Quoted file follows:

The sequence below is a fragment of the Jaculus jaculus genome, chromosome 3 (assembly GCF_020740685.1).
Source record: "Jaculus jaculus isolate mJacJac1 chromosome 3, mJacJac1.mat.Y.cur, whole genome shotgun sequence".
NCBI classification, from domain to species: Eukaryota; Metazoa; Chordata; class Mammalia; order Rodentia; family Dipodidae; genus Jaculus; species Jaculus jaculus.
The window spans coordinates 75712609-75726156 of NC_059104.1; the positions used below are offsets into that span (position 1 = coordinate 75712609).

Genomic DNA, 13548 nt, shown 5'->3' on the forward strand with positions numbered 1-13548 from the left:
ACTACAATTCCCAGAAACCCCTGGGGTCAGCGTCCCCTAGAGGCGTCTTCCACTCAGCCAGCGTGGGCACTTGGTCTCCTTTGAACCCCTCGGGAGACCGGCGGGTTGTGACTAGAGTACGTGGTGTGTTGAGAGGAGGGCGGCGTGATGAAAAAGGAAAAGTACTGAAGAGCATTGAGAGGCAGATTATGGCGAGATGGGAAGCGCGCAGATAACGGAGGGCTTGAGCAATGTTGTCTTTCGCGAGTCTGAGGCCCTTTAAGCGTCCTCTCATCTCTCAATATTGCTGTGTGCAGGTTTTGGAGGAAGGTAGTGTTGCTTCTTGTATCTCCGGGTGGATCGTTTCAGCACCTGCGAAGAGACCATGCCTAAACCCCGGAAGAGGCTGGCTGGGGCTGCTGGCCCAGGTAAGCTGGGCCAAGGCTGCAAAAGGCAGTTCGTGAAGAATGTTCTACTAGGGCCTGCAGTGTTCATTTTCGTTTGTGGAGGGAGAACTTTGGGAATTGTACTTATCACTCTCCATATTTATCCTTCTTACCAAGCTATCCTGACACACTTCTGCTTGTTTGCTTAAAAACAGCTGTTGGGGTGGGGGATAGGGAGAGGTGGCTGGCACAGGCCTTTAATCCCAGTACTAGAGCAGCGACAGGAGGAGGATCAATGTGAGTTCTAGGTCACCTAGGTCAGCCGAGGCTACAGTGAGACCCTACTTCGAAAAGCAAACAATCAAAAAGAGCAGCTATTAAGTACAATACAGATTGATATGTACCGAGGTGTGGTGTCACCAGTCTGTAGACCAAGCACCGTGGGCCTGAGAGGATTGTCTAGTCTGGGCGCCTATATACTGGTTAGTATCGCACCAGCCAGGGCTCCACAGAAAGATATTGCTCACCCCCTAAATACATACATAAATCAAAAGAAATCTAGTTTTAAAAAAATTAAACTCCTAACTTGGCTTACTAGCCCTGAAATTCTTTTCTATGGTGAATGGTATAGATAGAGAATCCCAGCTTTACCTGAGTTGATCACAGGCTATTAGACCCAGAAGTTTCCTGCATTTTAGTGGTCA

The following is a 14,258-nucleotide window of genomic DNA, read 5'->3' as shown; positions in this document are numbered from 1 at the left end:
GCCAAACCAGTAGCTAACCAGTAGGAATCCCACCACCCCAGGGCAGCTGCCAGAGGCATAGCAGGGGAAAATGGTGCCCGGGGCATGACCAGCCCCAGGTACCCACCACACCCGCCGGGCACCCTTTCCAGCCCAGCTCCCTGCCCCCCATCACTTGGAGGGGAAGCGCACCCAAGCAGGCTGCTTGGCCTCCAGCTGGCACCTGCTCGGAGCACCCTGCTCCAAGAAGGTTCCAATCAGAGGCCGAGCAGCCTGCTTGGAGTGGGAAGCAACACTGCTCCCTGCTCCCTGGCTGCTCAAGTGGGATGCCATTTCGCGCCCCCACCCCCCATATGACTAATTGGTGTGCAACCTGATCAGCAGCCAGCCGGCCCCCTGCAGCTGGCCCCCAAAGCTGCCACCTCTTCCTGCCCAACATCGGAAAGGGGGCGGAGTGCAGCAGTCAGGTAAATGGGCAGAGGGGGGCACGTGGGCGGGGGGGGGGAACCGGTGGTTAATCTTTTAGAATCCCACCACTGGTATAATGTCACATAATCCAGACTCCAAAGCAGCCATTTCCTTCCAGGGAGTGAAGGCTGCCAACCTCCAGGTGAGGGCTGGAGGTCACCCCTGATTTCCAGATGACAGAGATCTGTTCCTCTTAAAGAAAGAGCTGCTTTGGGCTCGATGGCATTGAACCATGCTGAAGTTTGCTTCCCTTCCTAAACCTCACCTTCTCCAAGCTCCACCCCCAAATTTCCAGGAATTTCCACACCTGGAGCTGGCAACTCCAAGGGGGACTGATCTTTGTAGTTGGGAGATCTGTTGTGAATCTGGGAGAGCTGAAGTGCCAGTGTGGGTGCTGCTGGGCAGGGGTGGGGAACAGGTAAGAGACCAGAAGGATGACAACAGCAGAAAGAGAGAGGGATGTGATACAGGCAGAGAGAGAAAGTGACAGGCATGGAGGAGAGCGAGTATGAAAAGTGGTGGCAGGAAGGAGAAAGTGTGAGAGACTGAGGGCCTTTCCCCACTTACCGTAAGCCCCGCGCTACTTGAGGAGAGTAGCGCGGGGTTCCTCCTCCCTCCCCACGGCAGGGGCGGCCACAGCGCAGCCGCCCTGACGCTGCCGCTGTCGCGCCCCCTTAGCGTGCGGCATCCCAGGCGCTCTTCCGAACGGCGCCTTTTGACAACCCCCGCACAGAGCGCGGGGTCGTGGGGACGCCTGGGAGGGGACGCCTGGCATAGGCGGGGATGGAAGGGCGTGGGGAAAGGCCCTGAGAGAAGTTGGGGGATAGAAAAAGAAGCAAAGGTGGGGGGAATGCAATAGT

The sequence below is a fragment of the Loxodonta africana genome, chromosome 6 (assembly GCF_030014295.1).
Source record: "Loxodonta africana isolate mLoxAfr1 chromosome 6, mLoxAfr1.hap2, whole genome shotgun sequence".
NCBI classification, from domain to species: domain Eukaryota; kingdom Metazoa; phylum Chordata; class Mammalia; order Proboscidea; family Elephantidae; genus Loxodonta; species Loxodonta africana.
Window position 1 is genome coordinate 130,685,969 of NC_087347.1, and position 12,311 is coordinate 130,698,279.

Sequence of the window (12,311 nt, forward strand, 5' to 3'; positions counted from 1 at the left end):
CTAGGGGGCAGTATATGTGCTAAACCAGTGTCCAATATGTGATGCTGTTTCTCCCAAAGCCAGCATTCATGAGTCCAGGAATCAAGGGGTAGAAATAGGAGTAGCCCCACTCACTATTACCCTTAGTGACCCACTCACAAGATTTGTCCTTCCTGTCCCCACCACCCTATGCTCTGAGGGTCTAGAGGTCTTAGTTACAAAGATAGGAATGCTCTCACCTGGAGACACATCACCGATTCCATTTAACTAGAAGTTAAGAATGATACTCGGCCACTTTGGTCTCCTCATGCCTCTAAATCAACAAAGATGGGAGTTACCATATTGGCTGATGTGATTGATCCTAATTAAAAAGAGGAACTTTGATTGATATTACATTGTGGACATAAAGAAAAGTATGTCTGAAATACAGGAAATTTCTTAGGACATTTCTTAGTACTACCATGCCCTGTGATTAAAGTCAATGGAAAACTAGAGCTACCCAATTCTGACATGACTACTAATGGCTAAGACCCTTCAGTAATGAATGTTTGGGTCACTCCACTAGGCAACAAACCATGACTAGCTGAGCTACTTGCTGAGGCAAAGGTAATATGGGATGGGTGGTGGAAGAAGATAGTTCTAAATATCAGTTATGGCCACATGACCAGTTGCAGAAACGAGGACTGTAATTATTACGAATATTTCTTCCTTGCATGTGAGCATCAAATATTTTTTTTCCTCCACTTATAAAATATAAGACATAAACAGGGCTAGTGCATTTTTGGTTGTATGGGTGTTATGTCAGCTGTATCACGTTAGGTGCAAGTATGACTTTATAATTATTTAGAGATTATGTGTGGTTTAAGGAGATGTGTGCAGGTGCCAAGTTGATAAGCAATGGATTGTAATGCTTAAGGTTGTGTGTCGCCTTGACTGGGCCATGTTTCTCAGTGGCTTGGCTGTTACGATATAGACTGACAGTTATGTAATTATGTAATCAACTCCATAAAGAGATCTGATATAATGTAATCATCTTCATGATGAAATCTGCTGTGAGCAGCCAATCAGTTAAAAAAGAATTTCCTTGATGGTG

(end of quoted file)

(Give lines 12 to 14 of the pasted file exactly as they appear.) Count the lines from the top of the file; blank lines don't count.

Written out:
Window position 1 is genome coordinate 130,685,969 of NC_087347.1, and position 12,311 is coordinate 130,698,279.

Sequence of the window (12,311 nt, forward strand, 5' to 3'; positions counted from 1 at the left end):
CTAGGGGGCAGTATATGTGCTAAACCAGTGTCCAATATGTGATGCTGTTTCTCCCAAAGCCAGCATTCATGAGTCCAGGAATCAAGGGGTAGAAATAGGAGTAGCCCCACTCACTATTACCCTTAGTGACCCACTCACAAGATTTGTCCTTCCTGTCCCCACCACCCTATGCTCTGAGGGTCTAGAGGTCTTAGTTACAAAGATAGGAATGCTCTCACCTGGAGACACATCACCGATTCCATTTAACTAGAAGTTAAGAATGATACTCGGCCACTTTGGTCTCCTCATGCCTCTAAATCAACAAAGATGGGAGTTACCATATTGGCTGATGTGATTGATCCTAATTAAAAAGAGGAACTTTGATTGATATTACATTGTGGACATAAAGAAAAGTATGTCTGAAATACAGGAAATTTCTTAGGACATTTCTTAGTACTACCATGCCCTGTGATTAAAGTCAATGGAAAACTAGAGCTACCCAATTCTGACATGACTACTAATGGCTAAGACCCTTCAGTAATGAATGTTTGGGTCACTCCACTAGGCAACAAACCATGACTAGCTGAGCTACTTGCTGAGGCAAAGGTAATATGGGATGGGTGGTGGAAGAAGATAGTTCTAAATATCAGTTATGGCCACATGACCAGTTGCAGAAACGAGGACTGTAATTATTACGAATATTTCTTCCTTGCATGTGAGCATCAAATATTTTTTTTCCTCCACTTATAAAATATAAGACATAAACAGGGCTAGTGCATTTTTGGTTGTATGGGTGTTATGTCAGCTGTATCACGTTAGGTGCAAGTATGACTTTATAATTATTTAGAGATTATGTGTGGTTTAAGGAGATGTGTGCAGGTGCCAAGTTGATAAGCAATGGATTGTAATGCTTAAGGTTGTGTGTCGCCTTGACTGGGCCATGTTTCTCAGTGGCTTGGCTGTTACGATATAGACTGACAGTTATGTAATTATGTAATCAACTCCATAAAGAGATCTGATATAATGTAATCATCTTCATGATGAAATCTGCTGTGAGCAGCCAATCAGTTAAAAAAGAATTTCCTTGATGGTG